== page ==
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Islands in Tanzania

Zanzibar Island

Zanzibar is situated 40 km off the coast of Tanzania in the Indian Ocean. It is known as the 'Spice Island' because of its trade in cloves and other valuable spices and because of this wealth and its strategic position has been occupied and run by. In ancient times it was the Sumerians, Assyrians and Egyptians. Later the Indians, Chinese and Persians all traded and lived on the Island, and in more recent times the Arabians and British vied for control. Each has left its mark on the island, a legacy in its architecture or population that makes it such a fascinating destination today. For many years it was central to the powerful Omani sultanate, even becoming its capital in 1840 displacing Muscat to ensure control of the lucrative slave trade. In 1964 it became part of the United Republic of Tanzania, under which it has grown and thrived. To the British it was the starting point for many of the early explorers heading off to the interior of the continent to discover its secrets. Burton, Livingstone and Speke all departed from here. These days Zanzibar’s visitors tend to arrive and stay. A Zanzibar holiday normally entails relaxing on its beautiful golden beaches, perhaps adding a safari at the start. The oldest town on Zanzibar is called Stone Town, a maze of winding streets and Arabian architecture; it is famous for its beautifully carved doors, studded with brass work. Bazaars exist in much the same place and manner that they have done so for generations, selling coffee, jewellery and of course the spices that brought the island its wealth in the first place. It is though the beaches that attract many to Zanzibar. Many of the best ones are situated on the east coast of the island, a drive of between 1 to 2 hours from Stone Town. Although more commercial that it was 10 years ago, there are still many small, intimate hotels on Zanzibar that offer the honeymooner or traveler a quiet and relaxing stay.

Pemba Island

It is 50 kms north of Zanzibar and famous for its spices and coconuts. This sleepy island is an ideal place for a honeymoon or just to relax and unwind. For the more energetic, Pemba is listed as one of the top diving locations in the world. It has without doubt some of the clearest water in the world and most beautiful reefs. Although part of the Zanzibar archipelago, Pemba is a destination in and of itself with numerous surrounding islands and islets spread all along its coast. Pemba has some of the world's best diving and fishing and because it is not as traveled as its more famous neighbor, Zanzibar, it is that much more pristine. The island is also dotted with ruins dating to the 7th century, when Arab traders built permanent mosques to spread Islam. Pemba has been an important trading center along the Swahili coast for 3,000 years and once played a major role in trade with Persian Gulf countries and India. The warm Indian Ocean waters surrounding Pemba Island are home to thousands of species of tropical fish and exotic marine life. Pemba is renowned not only for its pristine and un-spoilt coral reefs but also for its vertical coral cliffs, which plummet to depths of more than 800 meters. Underwater visibility often reaches 40 meters or more. Looking over the precipice of some of the outer walls can be a mind-blowing experience. Watch out for the vertigo! There is a stunning wreck dive available to the south of Pemba Island at Panza, which is home to large groupers and Napoleon wrasse. On a low tide, walking along the sand flats will reveal an astonishing array of inter-tidal wildlife. This is particularly interesting for bird watchers as the waders, such as herons, ibises and egrets, flock to the area to hunt for small invertebrates and fish left behind on the sands and in the shallow sea pools. You can sometimes see the beautiful fish-eagle circling overhead and hear the shrieking of the brown-headed parrot in the trees. Other things to discover include many different shells, crabs, starfish and the peculiar mudskipper, a fish that can skip across the sands on its pectoral fins.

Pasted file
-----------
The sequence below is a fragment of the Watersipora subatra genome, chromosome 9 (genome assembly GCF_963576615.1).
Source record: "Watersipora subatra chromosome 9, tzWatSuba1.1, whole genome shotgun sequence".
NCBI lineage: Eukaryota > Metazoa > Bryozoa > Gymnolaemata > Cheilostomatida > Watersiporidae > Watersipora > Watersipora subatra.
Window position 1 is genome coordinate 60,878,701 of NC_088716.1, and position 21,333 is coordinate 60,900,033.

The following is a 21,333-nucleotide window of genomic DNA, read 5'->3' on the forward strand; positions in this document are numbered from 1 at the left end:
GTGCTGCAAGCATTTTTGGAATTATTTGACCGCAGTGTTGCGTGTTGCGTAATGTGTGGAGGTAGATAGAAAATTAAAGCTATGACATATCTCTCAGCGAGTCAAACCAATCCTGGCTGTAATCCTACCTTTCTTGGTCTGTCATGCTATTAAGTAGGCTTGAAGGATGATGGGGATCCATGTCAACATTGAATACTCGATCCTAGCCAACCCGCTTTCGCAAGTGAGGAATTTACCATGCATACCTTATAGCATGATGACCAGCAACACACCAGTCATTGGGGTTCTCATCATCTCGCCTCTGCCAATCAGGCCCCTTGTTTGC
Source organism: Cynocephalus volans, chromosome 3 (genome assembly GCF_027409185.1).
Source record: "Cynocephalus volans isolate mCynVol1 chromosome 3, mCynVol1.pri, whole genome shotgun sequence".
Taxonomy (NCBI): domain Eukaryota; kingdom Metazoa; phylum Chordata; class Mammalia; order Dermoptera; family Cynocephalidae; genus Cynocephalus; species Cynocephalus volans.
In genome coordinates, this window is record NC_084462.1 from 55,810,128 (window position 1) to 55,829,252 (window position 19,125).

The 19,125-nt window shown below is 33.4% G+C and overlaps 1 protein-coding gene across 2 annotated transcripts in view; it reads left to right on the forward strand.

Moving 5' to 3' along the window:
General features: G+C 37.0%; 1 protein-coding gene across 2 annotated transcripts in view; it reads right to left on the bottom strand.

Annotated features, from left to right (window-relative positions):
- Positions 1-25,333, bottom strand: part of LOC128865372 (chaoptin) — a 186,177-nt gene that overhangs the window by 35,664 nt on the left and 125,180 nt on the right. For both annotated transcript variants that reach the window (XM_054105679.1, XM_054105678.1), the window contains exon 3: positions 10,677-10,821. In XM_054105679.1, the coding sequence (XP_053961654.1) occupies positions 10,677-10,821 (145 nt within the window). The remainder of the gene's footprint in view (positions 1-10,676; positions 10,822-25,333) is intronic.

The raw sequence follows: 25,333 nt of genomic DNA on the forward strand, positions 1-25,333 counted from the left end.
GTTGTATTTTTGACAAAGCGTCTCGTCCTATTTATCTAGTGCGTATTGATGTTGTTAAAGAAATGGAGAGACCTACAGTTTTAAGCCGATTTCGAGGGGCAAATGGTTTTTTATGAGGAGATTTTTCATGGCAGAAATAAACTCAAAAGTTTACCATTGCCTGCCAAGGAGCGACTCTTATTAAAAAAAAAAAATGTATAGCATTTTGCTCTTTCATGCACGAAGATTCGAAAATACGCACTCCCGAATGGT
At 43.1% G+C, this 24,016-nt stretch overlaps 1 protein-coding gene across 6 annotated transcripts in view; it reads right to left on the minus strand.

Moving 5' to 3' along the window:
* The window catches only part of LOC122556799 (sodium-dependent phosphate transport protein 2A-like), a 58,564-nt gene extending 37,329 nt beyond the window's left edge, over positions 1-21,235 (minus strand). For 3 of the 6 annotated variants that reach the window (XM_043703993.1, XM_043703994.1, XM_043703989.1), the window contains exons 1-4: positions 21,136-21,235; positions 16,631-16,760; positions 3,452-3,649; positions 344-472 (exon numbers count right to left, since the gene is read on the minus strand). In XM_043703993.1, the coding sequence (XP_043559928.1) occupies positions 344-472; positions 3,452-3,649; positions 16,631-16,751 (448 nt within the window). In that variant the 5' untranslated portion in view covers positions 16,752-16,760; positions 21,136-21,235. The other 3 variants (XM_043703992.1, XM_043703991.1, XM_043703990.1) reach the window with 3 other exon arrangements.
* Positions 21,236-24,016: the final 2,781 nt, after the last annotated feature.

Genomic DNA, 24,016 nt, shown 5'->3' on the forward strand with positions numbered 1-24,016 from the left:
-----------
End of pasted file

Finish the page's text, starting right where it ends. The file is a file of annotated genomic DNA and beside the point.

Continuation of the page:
Mafia Island

Mafia is the largest island in this archipelago, which is made up of many smaller islands atolls and tidal sandbars. It is set off the coast of central Tanzania, 20km from the Rufiji River Delta. This quiet island offers diving and snorkeling, the whole island is surrounded by an unbroken barrier reef. The diving here is some of the best the world has to offer. Game fishing, forest walks, bird watching (with over 120 bird species) and deserted beaches make Mafia a truly magic place to visit.
There are no tar roads here and the whole island is locked in a time warp. If you desire to escape from the madding crowd and relax away from the hectic world Mafia is your paradise. The island is 50km long and 15km wide. The barrier reef that surrounds the island is teaming with marine life. There are over 400 species of tropical fish in these reefs as well as five species of turtles. The coral gardens and coral heads are spectacular and with walls at various levels give the diver, either beginner or more experienced a profusion of underwater habitats to explore; PADI training is available in some of the hotels. The island has thriving tidal mangroves, palm wooded grassland and lowland rainforest, with the huge Baobab also found here. The Chunguruma Forest has a dense canopy interlaced with palms, with the floor of the forest carpeted with ferns; there are four endemic species of butterfly here. The center of the island is dotted with a series of reed lined lakes, which are home to a number of small hippopotami. These lakes are thought to have once been lagoons that became land locked thousands of years ago. The island has a colony of flying foxes, bush babies, monkeys, squirrels and monitor lizards.

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